Date of Award
EdD Doctor of Education
Joseph C. Rost, PhD, Director; Mary Woods Scherr, PhD; Gerard Reed, PhD
attitudes, decision-making, intentional awareness, Leadership studies, minority & ethnic groups, non-awareness, reflective awareness, spirituality
The language of leadership is becoming increasingly spiritualized. Terms more often found in the sanctuary are now being applied to the leadership domain. Without a clear understanding of each, confusion results. This research explored the common boundaries between spirituality and leadership. Ten persons with leadership experiences were interviewed with regard to what relationships existed between their leadership and their spirituality. There were five women and five men in the study who also reflected diverse ethnic and spiritual perspectives. The researcher used a qualitative interview methodology. Each person was given the chance to review and edit the transcript of the interview. This led to their most fully developed thoughts on the subject. The findings of the study indicate that there is a significant relationship between a person's spiritual journey and one's leadership experiences. This relationship is sometimes nurtured intentionally, and other times is part of the background assumptions of the individual. While spirituality does not guarantee a more effective leadership, there is a mutually enhancing relationship between a person's spiritual journey and his or her leadership moments. Intentional spiritual development does seem to enhance the character of the reflection that is necessary to success in the leadership process. This research concludes that a leader's awareness is the key to understanding the relationship between that persons's spirituality and leadership. It proposes a descriptive model that identifies areas of awareness. The categories of awareness are: intentional awareness, reflective awareness and non-awareness. The area between intentional awareness and non-awareness is described as the area of background assumptions. The area between non-awareness and reflective awareness is represented by unreflected interactions. Spirituality enhances leadership in decision making, vision formation, attitude towards others in the leadership process, personal reflection and commitment to the cause. Leadership experiences were found to have a humbling effect which tempered the person's spirituality. All persons in this study, whether religious or not, demonstrated a profound spirituality in unique and diverse ways.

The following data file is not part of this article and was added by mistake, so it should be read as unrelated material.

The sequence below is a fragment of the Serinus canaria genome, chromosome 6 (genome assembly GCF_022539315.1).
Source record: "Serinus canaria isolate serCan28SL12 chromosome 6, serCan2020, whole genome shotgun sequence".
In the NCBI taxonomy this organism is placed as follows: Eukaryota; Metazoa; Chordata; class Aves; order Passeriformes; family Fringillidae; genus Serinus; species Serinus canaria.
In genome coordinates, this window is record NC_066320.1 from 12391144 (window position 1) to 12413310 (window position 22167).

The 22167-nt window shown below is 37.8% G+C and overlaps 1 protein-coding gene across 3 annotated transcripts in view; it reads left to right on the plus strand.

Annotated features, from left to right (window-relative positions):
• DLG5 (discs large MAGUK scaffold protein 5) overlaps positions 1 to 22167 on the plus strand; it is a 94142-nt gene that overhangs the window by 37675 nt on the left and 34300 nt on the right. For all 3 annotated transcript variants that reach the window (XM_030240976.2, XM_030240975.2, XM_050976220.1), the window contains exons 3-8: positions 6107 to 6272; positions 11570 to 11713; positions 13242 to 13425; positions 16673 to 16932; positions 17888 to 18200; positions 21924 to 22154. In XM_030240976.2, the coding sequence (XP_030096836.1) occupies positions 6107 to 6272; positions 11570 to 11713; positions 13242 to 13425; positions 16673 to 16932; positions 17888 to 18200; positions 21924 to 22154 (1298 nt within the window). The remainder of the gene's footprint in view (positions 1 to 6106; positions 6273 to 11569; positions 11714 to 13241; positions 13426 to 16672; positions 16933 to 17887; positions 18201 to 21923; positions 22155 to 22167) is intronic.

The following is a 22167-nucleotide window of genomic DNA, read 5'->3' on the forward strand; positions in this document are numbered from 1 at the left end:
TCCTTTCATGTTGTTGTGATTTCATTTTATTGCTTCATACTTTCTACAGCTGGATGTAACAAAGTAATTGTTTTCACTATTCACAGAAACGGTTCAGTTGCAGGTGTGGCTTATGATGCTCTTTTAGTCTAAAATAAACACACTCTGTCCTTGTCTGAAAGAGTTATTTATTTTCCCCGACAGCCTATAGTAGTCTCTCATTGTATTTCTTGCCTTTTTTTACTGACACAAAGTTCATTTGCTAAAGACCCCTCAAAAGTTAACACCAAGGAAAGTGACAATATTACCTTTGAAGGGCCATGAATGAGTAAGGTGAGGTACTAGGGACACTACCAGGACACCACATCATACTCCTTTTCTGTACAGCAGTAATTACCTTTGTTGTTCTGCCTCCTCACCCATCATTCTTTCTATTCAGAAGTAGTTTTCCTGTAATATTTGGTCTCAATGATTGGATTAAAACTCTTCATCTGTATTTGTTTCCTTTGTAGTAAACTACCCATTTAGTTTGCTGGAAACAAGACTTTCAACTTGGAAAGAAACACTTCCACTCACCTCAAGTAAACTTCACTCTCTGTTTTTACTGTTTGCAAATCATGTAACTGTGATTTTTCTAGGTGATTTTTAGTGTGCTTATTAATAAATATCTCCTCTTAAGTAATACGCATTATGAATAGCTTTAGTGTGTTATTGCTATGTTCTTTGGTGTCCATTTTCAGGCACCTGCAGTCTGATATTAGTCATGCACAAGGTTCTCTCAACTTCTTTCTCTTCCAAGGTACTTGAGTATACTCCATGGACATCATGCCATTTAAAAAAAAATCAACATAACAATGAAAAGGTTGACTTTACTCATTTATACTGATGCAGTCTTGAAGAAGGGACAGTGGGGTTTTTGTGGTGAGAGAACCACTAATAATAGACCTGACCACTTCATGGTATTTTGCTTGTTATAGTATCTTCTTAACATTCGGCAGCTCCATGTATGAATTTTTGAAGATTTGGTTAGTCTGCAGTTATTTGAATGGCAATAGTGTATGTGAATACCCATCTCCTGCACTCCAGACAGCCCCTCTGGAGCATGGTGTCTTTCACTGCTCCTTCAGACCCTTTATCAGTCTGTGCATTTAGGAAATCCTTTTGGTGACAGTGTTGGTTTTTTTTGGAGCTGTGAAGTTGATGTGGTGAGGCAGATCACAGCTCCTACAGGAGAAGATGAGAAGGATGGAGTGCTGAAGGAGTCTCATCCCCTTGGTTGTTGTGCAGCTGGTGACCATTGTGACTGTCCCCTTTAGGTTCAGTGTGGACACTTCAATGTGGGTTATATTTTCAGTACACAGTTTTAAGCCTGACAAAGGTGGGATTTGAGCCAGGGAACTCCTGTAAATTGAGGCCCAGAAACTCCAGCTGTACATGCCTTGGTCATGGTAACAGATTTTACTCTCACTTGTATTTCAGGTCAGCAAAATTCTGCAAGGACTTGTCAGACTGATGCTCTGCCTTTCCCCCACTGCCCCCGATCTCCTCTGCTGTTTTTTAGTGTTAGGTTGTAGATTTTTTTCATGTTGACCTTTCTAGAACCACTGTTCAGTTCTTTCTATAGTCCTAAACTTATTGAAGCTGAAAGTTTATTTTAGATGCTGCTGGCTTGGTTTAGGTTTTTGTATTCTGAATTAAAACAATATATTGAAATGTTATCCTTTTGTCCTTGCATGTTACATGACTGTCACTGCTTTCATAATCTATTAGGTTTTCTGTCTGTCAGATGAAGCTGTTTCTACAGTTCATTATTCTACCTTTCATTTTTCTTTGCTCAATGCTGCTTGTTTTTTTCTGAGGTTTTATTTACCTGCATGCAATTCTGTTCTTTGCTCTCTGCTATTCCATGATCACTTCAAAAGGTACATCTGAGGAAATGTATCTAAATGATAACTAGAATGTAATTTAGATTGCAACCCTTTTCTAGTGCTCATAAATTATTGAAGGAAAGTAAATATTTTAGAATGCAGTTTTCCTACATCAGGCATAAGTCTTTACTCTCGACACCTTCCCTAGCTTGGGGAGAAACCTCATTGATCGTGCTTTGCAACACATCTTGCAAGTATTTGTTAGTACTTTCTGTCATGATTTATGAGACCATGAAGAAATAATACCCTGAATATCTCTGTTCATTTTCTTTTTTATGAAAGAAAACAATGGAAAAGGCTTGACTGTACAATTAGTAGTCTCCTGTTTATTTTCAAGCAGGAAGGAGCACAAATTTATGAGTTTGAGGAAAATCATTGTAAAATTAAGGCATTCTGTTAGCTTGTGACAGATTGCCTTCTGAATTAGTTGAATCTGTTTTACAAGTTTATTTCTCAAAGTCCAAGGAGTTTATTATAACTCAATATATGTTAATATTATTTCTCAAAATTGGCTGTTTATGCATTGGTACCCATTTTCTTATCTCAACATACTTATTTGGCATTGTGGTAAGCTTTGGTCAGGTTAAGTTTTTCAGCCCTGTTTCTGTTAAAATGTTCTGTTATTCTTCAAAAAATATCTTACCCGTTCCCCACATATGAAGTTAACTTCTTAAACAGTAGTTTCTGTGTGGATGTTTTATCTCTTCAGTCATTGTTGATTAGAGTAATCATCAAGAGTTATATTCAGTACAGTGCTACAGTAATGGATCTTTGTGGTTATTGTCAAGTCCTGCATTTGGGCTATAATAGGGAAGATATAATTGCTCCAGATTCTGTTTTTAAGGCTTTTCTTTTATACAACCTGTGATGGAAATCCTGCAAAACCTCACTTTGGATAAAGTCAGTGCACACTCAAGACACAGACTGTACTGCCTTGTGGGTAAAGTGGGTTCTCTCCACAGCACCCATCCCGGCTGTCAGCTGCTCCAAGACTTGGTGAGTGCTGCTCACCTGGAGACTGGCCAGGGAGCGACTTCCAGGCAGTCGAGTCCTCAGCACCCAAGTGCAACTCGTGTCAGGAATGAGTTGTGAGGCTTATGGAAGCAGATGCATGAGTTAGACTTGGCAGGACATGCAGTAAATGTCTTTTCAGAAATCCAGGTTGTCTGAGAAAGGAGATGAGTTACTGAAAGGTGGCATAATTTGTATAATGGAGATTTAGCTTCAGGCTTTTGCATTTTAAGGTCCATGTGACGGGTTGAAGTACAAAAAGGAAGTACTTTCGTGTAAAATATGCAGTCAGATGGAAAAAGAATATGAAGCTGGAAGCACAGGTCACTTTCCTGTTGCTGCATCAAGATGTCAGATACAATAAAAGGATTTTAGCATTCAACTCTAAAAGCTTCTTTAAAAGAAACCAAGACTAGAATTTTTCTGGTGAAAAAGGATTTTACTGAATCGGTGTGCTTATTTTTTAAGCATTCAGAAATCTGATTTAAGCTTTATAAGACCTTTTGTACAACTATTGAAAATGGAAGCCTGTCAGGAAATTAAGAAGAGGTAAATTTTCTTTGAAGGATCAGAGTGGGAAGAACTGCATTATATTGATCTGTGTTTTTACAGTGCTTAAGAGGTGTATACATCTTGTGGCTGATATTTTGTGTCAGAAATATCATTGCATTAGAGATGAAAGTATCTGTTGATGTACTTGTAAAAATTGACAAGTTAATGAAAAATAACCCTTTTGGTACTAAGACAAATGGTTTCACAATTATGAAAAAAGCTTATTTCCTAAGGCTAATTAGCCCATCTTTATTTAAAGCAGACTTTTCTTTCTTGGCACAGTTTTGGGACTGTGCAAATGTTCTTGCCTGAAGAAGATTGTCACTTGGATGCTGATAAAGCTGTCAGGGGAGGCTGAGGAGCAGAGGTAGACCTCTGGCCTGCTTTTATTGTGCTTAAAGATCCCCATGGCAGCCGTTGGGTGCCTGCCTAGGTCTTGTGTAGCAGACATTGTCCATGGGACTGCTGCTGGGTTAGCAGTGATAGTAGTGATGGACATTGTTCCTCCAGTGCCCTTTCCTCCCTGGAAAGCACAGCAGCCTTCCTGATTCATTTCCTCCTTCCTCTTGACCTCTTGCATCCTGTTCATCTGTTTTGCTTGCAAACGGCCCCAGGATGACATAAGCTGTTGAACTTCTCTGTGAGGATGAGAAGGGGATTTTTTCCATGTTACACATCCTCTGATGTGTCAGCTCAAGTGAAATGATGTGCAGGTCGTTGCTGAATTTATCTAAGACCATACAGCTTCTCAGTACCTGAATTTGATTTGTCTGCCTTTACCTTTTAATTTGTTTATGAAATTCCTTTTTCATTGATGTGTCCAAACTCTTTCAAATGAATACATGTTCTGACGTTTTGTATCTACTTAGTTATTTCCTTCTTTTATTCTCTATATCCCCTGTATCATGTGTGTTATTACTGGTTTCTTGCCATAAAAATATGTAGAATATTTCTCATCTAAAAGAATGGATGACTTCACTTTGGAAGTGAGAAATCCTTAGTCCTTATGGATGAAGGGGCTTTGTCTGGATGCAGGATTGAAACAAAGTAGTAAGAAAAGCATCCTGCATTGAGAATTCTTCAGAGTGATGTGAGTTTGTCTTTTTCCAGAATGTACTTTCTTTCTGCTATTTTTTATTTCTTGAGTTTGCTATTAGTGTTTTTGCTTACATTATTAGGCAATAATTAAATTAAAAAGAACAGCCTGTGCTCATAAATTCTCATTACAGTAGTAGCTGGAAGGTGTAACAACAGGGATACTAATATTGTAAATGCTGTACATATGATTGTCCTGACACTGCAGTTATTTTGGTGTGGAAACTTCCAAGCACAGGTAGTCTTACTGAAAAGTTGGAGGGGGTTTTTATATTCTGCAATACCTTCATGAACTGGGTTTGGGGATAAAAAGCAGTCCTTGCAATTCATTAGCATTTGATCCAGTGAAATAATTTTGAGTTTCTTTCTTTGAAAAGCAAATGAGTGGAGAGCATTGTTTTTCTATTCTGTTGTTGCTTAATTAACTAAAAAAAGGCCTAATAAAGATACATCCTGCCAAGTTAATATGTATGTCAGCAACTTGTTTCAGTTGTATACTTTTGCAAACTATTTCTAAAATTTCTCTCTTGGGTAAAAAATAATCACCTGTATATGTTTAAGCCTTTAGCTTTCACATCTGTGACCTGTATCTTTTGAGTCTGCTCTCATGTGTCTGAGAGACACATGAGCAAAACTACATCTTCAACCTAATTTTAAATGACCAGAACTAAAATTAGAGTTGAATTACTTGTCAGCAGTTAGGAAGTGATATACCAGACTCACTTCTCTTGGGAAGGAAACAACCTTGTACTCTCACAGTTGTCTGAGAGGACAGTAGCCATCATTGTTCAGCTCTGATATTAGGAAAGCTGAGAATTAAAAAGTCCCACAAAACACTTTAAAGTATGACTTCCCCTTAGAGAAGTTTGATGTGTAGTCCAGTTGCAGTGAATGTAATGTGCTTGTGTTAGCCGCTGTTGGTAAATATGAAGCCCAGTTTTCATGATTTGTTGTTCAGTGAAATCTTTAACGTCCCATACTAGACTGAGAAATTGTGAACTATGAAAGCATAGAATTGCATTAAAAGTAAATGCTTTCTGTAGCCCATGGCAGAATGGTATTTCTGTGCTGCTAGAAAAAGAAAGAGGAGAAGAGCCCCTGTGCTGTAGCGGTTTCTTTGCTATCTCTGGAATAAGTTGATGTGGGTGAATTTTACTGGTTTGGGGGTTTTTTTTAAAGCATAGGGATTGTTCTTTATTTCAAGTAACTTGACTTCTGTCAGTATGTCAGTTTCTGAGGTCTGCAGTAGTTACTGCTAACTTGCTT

Dissertation: Open Access
Digital USD Citation
Walling, Dana M. EdD, "Spirituality and Leadership" (1994). Dissertations. 599.